Summer’s lethargy is nearly upon us, but the New Jersey Legislature is steaming ahead, at least in the arena of public education.
On the Statehouse agenda are three bill proposals that, in the eyes of some lawmakers and lobbyists, undermine N.J.’s cherished tradition of local control. In particular, these bills propose to slow down the use of centralized standardized tests to evaluate teachers, to eliminate state-mandated superintendent salary caps, and to require local community input when school closings are on the table.
Here’s an overview.
Bill A3081, sponsored by Assembly members Mila Jasey (D-Essex), Patrick Diegnan, (D-Middlesex), Sheila Oliver (D-Essex), and new U.S. Congress primary winner Bonnie Watson Coleman (D-Mercer), bars the N.J. Department of Education (DOE) from using new PARCC test, linked to the Common Core State Standards, to evaluate students and teachers for at least two years. The bill would establish a task force to study the implementation of both the Common Core and PARCC. In addition, the DOE would be required to find a way for students to take PARCC tests with pencils even though the tests are designed to be taken on computers.
New Jersey Education Association (NJEA) President Wendell Steinhauer, during testimony on A3081, instructed lawmakers to “make it explicitly clear to the Department of Education that it not only has the opportunity but also the directive to slow down its headlong rush to implement PARCC for next year.”
For Assembly legislators, supporting this bill is a no-brainer. Who would vote against a task force, and who wants to irritate NJEA? More pertinently, N.J. politicians break out in hives whenever they encounter perceived threats to local control; state standards and national assessments make them itch. They’ll scratch away, even though the bill won’t become law. After all, there’s no companion bill in the Senate. If there was and it passed, Gov. Christie would veto it anyway.
On Monday the Senate will vote on S1987, sponsored by Sen. Teresa Ruiz (D-Essex). This bill would repeal regulatory superintendent salary caps. Back in 2011, in the midst of general cost-cutting ventures and media reports of sky-high superintendent compensation packages, the Christie Administration tied top administrative salaries to enrollment. Depending on district size, superintendent salaries top out at $125K to $175K per year, with exceptions for county vo-tech superintendents and districts with more than 10,000 students.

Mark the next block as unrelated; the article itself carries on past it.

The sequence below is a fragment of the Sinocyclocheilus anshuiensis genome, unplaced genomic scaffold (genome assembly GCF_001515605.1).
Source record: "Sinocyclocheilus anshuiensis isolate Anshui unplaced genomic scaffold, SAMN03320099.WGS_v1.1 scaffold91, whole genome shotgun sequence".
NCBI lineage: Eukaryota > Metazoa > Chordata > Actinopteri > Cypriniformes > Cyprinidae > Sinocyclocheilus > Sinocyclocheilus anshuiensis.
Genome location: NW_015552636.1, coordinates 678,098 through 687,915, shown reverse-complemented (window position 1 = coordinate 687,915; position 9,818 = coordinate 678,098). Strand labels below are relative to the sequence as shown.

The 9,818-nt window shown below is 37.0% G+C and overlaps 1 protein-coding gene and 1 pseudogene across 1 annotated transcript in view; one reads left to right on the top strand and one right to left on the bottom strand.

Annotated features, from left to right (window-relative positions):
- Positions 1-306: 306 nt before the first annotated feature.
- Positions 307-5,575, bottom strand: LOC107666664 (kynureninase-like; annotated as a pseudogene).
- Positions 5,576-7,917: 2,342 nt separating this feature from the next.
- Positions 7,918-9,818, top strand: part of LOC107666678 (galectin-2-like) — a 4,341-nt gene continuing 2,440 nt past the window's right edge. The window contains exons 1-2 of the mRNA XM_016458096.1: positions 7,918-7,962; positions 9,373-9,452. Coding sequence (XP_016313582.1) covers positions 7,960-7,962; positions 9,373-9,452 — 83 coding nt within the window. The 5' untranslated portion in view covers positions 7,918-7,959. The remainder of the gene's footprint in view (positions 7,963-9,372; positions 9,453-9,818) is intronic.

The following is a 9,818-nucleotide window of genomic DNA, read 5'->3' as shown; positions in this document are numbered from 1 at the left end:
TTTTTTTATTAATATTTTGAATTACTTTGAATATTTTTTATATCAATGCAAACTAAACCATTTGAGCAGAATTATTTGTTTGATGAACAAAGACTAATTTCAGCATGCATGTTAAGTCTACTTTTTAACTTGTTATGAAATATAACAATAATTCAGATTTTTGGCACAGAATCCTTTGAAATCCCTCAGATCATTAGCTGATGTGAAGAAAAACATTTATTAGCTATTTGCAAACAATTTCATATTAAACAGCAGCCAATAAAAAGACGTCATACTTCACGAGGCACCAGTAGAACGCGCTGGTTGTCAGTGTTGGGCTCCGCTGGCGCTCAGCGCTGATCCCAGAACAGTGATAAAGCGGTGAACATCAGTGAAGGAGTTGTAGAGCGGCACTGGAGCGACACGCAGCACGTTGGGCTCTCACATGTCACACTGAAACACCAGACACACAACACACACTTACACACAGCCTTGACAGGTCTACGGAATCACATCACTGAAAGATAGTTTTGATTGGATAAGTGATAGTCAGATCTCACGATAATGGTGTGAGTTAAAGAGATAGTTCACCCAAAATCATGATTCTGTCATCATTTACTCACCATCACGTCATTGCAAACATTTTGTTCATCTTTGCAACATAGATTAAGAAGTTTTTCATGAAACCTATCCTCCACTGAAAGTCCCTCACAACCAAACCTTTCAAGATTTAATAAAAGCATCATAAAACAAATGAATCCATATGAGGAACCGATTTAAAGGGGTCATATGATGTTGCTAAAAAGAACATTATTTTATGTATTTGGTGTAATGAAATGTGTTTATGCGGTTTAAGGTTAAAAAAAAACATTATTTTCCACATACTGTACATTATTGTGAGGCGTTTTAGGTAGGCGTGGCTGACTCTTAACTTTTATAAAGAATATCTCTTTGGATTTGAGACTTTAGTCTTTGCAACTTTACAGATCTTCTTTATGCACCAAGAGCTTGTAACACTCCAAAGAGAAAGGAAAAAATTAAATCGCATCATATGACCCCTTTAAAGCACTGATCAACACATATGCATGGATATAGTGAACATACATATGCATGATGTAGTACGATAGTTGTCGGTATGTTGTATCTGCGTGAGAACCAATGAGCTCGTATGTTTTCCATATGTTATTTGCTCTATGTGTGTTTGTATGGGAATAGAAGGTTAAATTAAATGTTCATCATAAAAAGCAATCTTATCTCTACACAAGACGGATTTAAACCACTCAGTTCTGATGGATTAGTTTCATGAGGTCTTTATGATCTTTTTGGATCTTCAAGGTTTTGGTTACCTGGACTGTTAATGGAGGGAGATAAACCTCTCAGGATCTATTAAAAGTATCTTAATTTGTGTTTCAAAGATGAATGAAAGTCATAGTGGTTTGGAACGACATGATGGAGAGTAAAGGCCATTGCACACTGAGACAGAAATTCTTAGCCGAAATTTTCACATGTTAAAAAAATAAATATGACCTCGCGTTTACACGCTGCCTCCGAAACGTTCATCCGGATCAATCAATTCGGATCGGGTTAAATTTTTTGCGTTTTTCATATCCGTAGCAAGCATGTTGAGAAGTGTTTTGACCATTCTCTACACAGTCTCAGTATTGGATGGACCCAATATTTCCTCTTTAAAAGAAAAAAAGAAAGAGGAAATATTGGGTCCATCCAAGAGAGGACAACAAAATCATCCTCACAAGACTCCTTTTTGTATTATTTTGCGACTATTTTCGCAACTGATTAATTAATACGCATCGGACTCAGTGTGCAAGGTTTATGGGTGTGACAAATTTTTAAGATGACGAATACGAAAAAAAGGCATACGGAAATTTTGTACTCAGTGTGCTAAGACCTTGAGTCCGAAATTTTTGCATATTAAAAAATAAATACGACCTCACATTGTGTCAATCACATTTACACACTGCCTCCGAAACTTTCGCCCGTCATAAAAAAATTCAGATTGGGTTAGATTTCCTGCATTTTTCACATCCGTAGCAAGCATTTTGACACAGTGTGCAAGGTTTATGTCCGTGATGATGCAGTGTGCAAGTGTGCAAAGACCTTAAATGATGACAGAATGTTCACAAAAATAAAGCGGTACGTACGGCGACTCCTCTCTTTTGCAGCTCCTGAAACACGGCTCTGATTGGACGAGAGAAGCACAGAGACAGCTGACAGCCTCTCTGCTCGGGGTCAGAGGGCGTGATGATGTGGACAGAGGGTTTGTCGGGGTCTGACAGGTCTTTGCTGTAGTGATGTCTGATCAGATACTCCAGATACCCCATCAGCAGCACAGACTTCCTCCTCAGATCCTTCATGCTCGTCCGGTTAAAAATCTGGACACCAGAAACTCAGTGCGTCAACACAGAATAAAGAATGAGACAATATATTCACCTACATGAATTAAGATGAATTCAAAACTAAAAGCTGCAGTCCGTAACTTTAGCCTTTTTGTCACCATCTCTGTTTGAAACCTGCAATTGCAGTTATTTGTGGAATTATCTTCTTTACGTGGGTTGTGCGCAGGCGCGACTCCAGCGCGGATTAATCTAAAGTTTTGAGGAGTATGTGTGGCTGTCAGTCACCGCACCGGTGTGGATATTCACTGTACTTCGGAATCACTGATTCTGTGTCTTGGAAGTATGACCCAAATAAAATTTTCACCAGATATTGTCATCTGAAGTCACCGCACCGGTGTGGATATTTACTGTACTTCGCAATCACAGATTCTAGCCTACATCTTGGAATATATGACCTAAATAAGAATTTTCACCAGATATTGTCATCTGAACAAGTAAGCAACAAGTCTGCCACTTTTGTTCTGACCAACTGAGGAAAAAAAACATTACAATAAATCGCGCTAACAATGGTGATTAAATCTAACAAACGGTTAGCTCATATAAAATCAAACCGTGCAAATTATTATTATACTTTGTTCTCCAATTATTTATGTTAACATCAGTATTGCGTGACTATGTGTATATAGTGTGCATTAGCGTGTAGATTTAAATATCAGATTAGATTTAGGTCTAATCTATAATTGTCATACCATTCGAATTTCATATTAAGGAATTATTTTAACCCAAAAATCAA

Critics of the salary caps, which include N.J. School Boards Association, complain that they encourage superintendent turnover, especially in North Jersey where the greener pastures of uncapped New York are merely a hop over the bridge. Of course, the caps also infringe on a board’s ability to negotiate reasonable contracts with CEO’s; additionally, they create unsavory situations where the salaries of other uncapped administrators approach superintendent levels.
In this case, those critics are right. The 2 percent cap on school budget tax increases acts as its own sort of salary cap, and local boards should have the latitude to negotiate fair pay packages. It’s unclear, however, if S1987 would have any impact; the caps were conferred through DOE regulations, not acts of the Legislature, and there’s no evidence that our fair governor will fold on this one.
Bill A2216, sponsored by Assemblywomen Bonnie Watson Coleman and Mila Jasey (a companion bill in the Senate is sponsored by Ronald Rice (D-Essex) and Shirley Turner (D-Mercer), “establishes procedures for the approval of the closure of a public school.” Specifically, the bill requires approval from the local school board prior to any school closing. Like A3081 and S1987, this bill is a genuflection to home rule.
NJEA “urges [legislators] to vote “yes” on this legislation, which puts in the hands of the community the decision to close a school.” The N.J. Principals and Supervisors Association also supports the bill because it provides “a consistent local voice in the closing of a school.”
This bill’s genesis springs from the current tumult in Newark, where Superintendent Cami Anderson has released a plan that includes closing failing and under-enrolled schools. It’s no accident that the primary Senate sponsor of the bill is Newark’s Ron Rice, who has called for Anderson’s resignation. It’s also no accident that this week the State Board of Education announced that it was returning fiscal control to the Newark’s school board, although the State Commissioner retains the right to appoint the district’s superintendent. Newark has been under state control since 1995.
Conventional wisdom holds that bad cases make bad case law. Should Newark, sui generis, become the basis for laws that would govern school closings in 600 other N.J. school districts? Are school closing decisions, as difficult and wrought as they are, best delegated to local school board members or county lawmakers or state government? Which form of governance best serves schoolchildren and taxpayers?
That’s a discussion worth having, although the fever of local control– and the fervid antagonism towards Newark’s current school leadership – will most likely truncate talks. We’ve just got to scratch that itch.
Laura Waters is president of the Lawrence Township School Board in Mercer County. She also writes about New Jersey’s public education on her blog NJ Left Behind. Follow her on Twitter @NJLeftbehind.